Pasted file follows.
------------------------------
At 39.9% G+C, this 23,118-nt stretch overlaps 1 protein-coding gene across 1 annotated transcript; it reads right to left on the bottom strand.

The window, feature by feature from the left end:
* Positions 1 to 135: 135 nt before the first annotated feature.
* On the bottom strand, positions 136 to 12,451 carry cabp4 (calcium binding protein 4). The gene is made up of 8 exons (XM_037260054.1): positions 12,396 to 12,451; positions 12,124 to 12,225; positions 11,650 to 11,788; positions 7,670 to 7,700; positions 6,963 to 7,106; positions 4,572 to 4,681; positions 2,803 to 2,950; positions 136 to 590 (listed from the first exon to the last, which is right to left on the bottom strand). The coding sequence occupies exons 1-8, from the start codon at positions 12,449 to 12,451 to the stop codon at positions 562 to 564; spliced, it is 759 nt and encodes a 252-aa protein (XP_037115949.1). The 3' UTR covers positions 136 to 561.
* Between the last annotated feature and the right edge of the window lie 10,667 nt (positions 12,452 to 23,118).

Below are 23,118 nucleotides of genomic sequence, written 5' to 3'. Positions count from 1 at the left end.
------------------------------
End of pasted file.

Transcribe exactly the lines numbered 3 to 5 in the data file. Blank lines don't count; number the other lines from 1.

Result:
* Positions 1 to 135: 135 nt before the first annotated feature.
* On the bottom strand, positions 136 to 12,451 carry cabp4 (calcium binding protein 4). The gene is made up of 8 exons (XM_037260054.1): positions 12,396 to 12,451; positions 12,124 to 12,225; positions 11,650 to 11,788; positions 7,670 to 7,700; positions 6,963 to 7,106; positions 4,572 to 4,681; positions 2,803 to 2,950; positions 136 to 590 (listed from the first exon to the last, which is right to left on the bottom strand). The coding sequence occupies exons 1-8, from the start codon at positions 12,449 to 12,451 to the stop codon at positions 562 to 564; spliced, it is 759 nt and encodes a 252-aa protein (XP_037115949.1). The 3' UTR covers positions 136 to 561.
* Between the last annotated feature and the right edge of the window lie 10,667 nt (positions 12,452 to 23,118).